Posts Tagged ‘humanity’

STARRE VARTAN

Linguists from Lund University in Sweden have discovered a previously undocumented language — a perfect example of why field research is so important in the social sciences. Only spoken by about 280 people in northern Peninsular Malaysia, this language includes a “rich vocabulary of words to describe exchanging and sharing,” according to researchers Niclas Burenhult and Joanne Yager, who published their findings in the journal Linguistic Typology.

Burenhult and Yager discovered the language while surveying for a subproject of the DOBES (Documentation of Endangered Languages) initiative. Under the Tongues of the Samang project, they were looking for language data from various speakers of the Asilan language.

They named the new language Jedek. “Jedek is not a language spoken by an unknown tribe in the jungle, as you would perhaps imagine, but in a village previously studied by anthropologists. As linguists, we had a different set of questions and found something that the anthropologists missed,” Burenhult, an associate professor of general linguistics, said in a university release.

The people who speak Jedek are settled hunter-gatherers, and their language may influence — or reflect — other aspects of their culture. As detailed by the linguists, “There are no indigenous verbs to denote ownership such as borrow, steal, buy or sell, but there is a rich vocabulary of words to describe exchanging and sharing.”

The community in which Jedek is spoken is different in other ways than just sharing versus owning. It’s more gender-equal than Western societies, according to the linguists. They also report that there are no professions; everyone knows how to do everything. “There are no indigenous words for occupations or for courts of law. There is almost no interpersonal violence, they consciously encourage their children not to compete, and there are no laws or courts.”

https://www.mnn.com/lifestyle/arts-culture/blogs/malaysias-jedek-language-rich-vocabulary-words-describe-sharing-cooperation

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By Brandon Specktor

Imagine your least-favorite world leader. (Take as much time as you need.)

Now, imagine if that person wasn’t a human, but a network of millions of computers around the world. This digi-dictator has instant access to every scrap of recorded information about every person who’s ever lived. It can make millions of calculations in a fraction of a second, controls the world’s economy and weapons systems with godlike autonomy and — scariest of all — can never, ever die.

This unkillable digital dictator, according to Tesla and SpaceX founder Elon Musk, is one of the darker scenarios awaiting humankind’s future if artificial-intelligence research continues without serious regulation.

“We are rapidly headed toward digital superintelligence that far exceeds any human, I think it’s pretty obvious,” Musk said in a new AI documentary called “Do You Trust This Computer?” directed by Chris Paine (who interviewed Musk previously for the documentary “Who Killed The Electric Car?”). “If one company or a small group of people manages to develop godlike digital super-intelligence, they could take over the world.”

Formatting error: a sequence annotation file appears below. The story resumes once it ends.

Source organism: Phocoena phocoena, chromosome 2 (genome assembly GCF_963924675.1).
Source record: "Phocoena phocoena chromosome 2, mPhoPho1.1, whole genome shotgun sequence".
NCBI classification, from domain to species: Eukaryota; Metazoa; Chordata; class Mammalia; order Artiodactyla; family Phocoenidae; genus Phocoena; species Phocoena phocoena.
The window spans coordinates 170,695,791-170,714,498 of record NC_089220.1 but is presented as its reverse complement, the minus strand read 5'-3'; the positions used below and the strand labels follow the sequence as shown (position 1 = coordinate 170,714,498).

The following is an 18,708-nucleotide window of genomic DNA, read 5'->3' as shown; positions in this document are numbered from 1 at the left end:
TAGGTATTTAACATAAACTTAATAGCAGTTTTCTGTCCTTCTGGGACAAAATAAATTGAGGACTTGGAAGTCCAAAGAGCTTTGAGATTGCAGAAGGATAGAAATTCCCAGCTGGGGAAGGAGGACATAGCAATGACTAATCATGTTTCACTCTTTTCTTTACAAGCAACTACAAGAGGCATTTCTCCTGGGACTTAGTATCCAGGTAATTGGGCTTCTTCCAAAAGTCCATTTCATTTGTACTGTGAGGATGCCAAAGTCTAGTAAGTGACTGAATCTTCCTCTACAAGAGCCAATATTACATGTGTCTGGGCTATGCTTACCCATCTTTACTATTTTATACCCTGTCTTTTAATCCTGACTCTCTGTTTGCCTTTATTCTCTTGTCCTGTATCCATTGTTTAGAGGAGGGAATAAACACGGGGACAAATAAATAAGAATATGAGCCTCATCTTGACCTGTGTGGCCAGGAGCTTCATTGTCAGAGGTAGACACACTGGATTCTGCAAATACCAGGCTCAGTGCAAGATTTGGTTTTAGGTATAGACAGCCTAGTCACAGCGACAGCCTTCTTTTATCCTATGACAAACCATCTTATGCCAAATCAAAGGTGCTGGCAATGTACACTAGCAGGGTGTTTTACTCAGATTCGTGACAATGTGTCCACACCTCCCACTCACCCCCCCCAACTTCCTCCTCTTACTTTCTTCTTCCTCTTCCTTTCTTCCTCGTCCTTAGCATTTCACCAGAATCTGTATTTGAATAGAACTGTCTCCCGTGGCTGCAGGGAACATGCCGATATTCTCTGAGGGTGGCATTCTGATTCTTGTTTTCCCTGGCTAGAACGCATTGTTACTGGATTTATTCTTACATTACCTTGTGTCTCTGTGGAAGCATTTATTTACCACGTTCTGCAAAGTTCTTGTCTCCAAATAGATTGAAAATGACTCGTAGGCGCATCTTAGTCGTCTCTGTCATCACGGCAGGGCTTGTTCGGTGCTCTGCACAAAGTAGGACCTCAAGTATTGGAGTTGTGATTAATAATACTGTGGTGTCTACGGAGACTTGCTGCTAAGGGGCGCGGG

Humans have tried to take over the world before. However, an authoritarian AI would have one terrible advantage over like-minded humans, Musk said.

“At least when there’s an evil dictator, that human is going to die,” Musk added. “But for an AI there would be no death. It would live forever, and then you’d have an immortal dictator, from which we could never escape.”

And, this hypothetical AI-dictator wouldn’t even have to be evil to pose a threat to humans, Musk added. All it has to be is determined.

“If AI has a goal and humanity just happens to be in the way, it will destroy humanity as a matter of course without even thinking about it. No hard feelings,” Musk said. “It’s just like, if we’re building a road, and an anthill happens to be in the way. We don’t hate ants, we’re just building a road. So, goodbye, anthill.”

Those who follow news from the Musk-verse will not be surprised by his opinions in the new documentary; the tech mogul has long been a vocal critic of unchecked artificial intelligence. In 2014, Musk called AI humanity’s “biggest existential threat,” and in 2015, he joined a handful of other tech luminaries and researchers, including Stephen Hawking, to urge the United Nations to ban killer robots. He has said unregulated AI poses “vastly more risk than North Korea” and proposed starting some sort of federal oversight program to monitor the technology’s growth.

“Public risks require public oversight,” he tweeted. “Getting rid of the FAA [wouldn’t] make flying safer. They’re there for good reason.”

https://www.livescience.com/62239-elon-musk-immortal-artificial-intelligence-dictator.html?utm_source=notification

The universe has some added sparkle — now that a shiny, spherical satellite is traveling around our planet.

The newly launched satellite, dubbed the Humanity Star, resembles a disco ball. Its mission: to serve as a focal point for humanity and reminder about our fragile place in the universe.
“No matter where you are in the world, or what is happening in your life, everyone will be able to see the Humanity Star in the night sky,” said Peter Beck, founder of the private company Rocket Lab, in a statement.

“My hope is that all those looking up at it will look past it to the vast expanse of the universe and think a little differently about their lives, actions and what is important for humanity.”
The satellite is made from carbon fiber and has 65 reflective panels that reflect sunlight back to Earth. The Humanity Star spins rapidly, creating a blinking flashing effect.

https://www.cnn.com/2018/01/25/world/humanity-star-launch-trnd/index.html